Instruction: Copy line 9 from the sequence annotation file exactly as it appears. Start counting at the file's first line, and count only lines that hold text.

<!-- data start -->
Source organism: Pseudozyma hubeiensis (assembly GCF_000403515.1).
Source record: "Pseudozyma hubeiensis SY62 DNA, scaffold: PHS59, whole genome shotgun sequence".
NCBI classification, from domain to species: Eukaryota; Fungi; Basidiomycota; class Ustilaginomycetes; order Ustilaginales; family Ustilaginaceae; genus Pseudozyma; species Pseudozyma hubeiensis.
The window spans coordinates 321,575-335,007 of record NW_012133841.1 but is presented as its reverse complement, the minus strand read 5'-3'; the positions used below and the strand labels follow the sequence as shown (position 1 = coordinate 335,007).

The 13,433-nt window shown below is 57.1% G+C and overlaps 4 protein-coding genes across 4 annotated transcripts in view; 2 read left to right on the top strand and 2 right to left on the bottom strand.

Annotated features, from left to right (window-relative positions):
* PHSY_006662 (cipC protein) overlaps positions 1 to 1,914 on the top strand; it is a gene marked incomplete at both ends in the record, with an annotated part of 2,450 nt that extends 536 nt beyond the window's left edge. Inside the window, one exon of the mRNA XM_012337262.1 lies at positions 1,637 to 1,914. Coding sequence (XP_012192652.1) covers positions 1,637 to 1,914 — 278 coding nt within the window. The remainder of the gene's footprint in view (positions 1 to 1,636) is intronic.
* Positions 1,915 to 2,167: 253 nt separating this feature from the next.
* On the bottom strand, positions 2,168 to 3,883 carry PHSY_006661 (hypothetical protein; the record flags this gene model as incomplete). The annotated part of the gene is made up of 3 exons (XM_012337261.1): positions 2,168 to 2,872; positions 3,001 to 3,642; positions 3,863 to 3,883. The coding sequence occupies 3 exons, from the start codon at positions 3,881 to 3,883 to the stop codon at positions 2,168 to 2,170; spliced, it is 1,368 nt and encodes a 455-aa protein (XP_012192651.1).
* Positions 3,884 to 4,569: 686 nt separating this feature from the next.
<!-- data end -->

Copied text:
* On the bottom strand, positions 2,168 to 3,883 carry PHSY_006661 (hypothetical protein; the record flags this gene model as incomplete). The annotated part of the gene is made up of 3 exons (XM_012337261.1): positions 2,168 to 2,872; positions 3,001 to 3,642; positions 3,863 to 3,883. The coding sequence occupies 3 exons, from the start codon at positions 3,881 to 3,883 to the stop codon at positions 2,168 to 2,170; spliced, it is 1,368 nt and encodes a 455-aa protein (XP_012192651.1).